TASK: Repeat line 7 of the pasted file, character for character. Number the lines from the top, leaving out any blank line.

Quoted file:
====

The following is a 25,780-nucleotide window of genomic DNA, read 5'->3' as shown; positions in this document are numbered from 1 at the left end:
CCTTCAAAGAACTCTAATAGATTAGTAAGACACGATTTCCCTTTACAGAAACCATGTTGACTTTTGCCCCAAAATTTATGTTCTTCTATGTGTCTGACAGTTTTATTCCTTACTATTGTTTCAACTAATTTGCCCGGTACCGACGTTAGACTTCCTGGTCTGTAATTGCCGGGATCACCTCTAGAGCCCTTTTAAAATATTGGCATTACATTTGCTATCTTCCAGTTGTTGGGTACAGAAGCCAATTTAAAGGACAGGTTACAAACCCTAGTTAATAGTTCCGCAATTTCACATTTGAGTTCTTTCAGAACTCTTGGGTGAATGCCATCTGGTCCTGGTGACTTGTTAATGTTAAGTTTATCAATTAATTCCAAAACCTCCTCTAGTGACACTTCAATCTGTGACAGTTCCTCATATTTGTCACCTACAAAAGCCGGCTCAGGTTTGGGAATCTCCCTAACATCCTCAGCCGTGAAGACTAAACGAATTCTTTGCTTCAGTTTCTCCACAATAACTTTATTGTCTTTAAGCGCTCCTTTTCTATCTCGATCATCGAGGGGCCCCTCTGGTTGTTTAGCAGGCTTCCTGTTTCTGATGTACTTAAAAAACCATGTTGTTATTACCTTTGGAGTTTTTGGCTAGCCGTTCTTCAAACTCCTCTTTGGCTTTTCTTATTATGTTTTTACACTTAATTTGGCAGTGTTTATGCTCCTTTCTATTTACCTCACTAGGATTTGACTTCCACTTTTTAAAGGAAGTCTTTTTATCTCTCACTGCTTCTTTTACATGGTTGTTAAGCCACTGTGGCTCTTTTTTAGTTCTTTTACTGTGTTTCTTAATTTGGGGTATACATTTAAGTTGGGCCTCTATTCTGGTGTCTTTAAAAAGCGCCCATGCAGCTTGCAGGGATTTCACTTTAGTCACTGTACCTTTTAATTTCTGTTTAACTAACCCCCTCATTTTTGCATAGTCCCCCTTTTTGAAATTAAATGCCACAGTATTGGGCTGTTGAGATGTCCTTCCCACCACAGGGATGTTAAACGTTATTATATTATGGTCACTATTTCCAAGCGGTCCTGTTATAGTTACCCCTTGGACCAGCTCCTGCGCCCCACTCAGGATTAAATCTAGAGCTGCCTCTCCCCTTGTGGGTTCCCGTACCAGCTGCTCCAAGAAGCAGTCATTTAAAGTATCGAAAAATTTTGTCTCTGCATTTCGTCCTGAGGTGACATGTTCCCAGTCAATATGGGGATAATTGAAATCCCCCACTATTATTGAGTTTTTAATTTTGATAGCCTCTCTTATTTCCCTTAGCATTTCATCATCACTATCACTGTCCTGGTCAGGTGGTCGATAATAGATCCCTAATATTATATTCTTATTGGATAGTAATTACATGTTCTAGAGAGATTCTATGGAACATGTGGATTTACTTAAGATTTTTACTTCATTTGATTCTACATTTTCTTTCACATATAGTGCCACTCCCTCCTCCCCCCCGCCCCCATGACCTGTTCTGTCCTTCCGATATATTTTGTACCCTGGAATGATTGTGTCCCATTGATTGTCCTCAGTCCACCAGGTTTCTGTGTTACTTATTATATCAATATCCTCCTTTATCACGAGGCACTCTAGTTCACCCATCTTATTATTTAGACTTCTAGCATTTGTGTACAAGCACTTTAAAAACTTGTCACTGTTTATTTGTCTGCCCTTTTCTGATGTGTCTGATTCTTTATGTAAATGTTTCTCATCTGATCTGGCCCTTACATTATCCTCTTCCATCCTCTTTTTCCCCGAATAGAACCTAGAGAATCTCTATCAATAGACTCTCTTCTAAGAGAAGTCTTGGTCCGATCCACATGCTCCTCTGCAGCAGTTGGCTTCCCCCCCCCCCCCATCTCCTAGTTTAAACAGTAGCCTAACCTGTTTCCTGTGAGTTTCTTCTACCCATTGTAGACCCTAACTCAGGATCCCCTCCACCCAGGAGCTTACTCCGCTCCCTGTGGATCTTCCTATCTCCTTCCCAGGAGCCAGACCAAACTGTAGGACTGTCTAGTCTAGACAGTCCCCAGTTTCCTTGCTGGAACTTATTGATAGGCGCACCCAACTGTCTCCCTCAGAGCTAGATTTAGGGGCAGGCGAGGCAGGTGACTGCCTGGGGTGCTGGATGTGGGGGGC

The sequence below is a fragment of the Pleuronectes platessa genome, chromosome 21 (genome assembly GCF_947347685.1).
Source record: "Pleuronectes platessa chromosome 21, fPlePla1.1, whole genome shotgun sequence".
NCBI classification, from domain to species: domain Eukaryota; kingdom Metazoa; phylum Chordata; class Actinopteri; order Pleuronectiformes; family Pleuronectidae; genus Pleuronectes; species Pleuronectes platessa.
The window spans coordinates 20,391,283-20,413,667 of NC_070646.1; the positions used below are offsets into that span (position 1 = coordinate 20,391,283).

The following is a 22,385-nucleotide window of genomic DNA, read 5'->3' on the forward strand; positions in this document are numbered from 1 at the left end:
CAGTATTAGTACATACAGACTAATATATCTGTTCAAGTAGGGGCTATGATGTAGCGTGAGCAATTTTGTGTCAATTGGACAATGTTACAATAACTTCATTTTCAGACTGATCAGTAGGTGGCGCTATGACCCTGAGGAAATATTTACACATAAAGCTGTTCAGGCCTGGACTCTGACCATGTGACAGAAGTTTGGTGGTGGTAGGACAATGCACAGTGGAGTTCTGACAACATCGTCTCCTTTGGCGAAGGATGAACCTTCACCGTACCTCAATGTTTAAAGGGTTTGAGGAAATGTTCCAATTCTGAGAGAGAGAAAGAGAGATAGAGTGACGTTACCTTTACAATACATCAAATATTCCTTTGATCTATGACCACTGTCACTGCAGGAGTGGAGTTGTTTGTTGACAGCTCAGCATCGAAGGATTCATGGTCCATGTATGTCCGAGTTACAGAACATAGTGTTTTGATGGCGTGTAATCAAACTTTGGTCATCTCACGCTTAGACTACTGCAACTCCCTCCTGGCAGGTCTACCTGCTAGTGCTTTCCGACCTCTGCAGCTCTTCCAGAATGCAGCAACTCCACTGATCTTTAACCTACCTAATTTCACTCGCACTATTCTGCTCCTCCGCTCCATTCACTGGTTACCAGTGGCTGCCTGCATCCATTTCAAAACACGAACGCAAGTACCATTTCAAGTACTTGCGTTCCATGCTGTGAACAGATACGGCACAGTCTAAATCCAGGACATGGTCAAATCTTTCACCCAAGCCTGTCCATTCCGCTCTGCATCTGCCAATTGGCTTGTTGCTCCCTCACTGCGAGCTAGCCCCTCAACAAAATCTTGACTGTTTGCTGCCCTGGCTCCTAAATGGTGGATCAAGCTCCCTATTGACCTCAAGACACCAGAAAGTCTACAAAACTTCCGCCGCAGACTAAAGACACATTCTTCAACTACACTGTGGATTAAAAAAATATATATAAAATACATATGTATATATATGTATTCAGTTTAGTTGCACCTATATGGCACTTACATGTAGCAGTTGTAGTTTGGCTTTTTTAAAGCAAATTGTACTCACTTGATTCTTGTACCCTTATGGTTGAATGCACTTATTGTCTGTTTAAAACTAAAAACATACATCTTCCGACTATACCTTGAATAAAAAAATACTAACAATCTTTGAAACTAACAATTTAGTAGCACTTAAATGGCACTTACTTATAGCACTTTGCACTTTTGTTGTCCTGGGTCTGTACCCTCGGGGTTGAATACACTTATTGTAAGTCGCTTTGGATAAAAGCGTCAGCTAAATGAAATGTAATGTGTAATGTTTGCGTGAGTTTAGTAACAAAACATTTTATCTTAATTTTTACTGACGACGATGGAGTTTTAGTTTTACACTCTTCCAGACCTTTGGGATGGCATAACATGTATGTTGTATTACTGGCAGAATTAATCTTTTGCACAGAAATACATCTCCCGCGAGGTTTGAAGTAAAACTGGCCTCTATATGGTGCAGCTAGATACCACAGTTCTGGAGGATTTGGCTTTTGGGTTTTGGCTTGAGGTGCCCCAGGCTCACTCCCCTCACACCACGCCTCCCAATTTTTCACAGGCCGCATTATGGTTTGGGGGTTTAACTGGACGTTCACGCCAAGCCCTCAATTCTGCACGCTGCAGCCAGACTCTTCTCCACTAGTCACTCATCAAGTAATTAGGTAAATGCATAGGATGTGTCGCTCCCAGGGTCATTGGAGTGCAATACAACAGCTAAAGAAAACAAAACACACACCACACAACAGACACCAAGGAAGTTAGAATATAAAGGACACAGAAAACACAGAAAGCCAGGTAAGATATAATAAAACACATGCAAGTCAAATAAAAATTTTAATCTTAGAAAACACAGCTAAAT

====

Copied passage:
The following is a 22,385-nucleotide window of genomic DNA, read 5'->3' on the forward strand; positions in this document are numbered from 1 at the left end: